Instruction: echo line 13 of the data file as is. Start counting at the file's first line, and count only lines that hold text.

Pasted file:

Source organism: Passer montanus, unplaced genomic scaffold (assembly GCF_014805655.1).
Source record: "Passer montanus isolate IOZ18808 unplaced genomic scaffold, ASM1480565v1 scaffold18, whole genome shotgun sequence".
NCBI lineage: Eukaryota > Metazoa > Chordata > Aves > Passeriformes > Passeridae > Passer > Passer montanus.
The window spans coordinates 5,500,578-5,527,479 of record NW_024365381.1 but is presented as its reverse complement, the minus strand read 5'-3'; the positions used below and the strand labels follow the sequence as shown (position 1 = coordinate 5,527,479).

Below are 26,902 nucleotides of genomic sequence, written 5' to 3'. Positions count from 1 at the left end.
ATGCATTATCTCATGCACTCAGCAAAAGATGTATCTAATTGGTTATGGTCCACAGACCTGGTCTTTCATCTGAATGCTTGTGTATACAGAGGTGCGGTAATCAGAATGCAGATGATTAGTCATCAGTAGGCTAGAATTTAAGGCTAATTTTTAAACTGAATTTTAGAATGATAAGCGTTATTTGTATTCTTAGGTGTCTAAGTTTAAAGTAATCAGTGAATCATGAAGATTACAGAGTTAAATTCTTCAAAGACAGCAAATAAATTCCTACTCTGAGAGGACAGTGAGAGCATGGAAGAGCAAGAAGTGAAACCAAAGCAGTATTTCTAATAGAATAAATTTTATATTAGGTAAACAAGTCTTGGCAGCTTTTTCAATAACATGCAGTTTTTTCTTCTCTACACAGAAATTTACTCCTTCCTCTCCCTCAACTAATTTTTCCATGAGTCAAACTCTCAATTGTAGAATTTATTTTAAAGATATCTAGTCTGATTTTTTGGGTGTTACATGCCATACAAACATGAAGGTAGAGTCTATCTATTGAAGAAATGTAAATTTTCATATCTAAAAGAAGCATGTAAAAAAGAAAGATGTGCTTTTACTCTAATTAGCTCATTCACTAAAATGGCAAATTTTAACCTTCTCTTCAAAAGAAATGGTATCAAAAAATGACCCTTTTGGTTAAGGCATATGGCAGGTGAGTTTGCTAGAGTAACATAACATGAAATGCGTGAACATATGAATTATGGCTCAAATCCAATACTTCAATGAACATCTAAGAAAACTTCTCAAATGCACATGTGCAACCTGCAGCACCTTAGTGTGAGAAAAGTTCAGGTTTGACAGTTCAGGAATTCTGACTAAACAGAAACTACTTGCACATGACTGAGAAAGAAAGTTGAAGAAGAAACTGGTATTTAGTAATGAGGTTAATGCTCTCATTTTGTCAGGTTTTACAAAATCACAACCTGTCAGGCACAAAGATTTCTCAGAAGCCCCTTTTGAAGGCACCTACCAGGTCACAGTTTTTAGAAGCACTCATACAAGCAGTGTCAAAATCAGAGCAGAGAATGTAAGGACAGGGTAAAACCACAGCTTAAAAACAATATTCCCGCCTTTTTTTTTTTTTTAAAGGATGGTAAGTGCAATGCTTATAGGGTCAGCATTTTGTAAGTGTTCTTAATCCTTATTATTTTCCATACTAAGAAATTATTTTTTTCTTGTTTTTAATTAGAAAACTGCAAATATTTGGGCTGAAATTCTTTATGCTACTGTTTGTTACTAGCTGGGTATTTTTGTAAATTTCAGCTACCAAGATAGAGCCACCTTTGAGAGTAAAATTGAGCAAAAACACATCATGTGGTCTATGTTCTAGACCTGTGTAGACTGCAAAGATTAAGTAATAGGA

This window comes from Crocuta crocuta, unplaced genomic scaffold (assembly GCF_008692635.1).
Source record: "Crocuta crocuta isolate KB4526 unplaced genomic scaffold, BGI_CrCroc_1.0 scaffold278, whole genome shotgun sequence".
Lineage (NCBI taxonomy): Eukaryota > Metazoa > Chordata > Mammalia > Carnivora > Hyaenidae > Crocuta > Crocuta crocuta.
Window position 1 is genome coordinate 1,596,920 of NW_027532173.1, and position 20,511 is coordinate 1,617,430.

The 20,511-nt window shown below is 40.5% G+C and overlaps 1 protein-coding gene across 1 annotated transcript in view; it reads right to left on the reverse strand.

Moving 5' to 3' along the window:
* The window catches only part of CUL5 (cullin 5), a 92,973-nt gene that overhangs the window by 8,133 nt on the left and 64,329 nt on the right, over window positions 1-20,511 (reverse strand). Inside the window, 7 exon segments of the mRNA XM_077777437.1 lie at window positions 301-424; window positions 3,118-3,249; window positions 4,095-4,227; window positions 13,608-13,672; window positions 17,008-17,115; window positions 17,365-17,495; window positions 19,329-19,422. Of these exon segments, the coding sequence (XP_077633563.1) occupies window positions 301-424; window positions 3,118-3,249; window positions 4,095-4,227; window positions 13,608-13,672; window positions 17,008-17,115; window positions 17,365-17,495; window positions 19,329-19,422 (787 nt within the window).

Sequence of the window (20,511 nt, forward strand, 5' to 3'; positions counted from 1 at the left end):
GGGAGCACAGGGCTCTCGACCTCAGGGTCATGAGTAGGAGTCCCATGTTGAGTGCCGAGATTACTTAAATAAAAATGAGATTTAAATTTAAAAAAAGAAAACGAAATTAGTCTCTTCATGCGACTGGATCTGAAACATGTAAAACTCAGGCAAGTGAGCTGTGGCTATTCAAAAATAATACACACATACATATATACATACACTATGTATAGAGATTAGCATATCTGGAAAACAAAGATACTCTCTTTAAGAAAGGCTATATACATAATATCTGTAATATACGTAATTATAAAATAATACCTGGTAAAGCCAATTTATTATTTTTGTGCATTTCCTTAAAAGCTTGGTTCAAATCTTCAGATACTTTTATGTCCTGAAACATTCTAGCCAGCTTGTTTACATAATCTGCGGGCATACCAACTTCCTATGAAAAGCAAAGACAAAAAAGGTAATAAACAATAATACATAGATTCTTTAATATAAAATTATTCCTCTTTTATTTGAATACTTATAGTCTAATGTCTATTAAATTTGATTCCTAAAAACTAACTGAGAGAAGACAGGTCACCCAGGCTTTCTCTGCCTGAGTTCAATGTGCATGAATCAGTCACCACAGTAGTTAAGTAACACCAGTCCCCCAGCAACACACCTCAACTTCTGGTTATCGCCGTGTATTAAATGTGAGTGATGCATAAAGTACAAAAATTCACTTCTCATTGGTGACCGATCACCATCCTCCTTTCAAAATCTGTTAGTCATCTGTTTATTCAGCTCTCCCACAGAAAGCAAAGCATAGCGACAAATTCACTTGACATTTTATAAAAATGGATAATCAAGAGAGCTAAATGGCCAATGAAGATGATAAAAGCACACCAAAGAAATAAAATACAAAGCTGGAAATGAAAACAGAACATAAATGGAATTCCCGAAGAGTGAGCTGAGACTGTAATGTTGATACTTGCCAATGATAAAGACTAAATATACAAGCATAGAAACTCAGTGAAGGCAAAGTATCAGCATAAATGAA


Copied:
* The window catches only part of CUL5 (cullin 5), a 92,973-nt gene that overhangs the window by 8,133 nt on the left and 64,329 nt on the right, over window positions 1-20,511 (reverse strand). Inside the window, 7 exon segments of the mRNA XM_077777437.1 lie at window positions 301-424; window positions 3,118-3,249; window positions 4,095-4,227; window positions 13,608-13,672; window positions 17,008-17,115; window positions 17,365-17,495; window positions 19,329-19,422. Of these exon segments, the coding sequence (XP_077633563.1) occupies window positions 301-424; window positions 3,118-3,249; window positions 4,095-4,227; window positions 13,608-13,672; window positions 17,008-17,115; window positions 17,365-17,495; window positions 19,329-19,422 (787 nt within the window).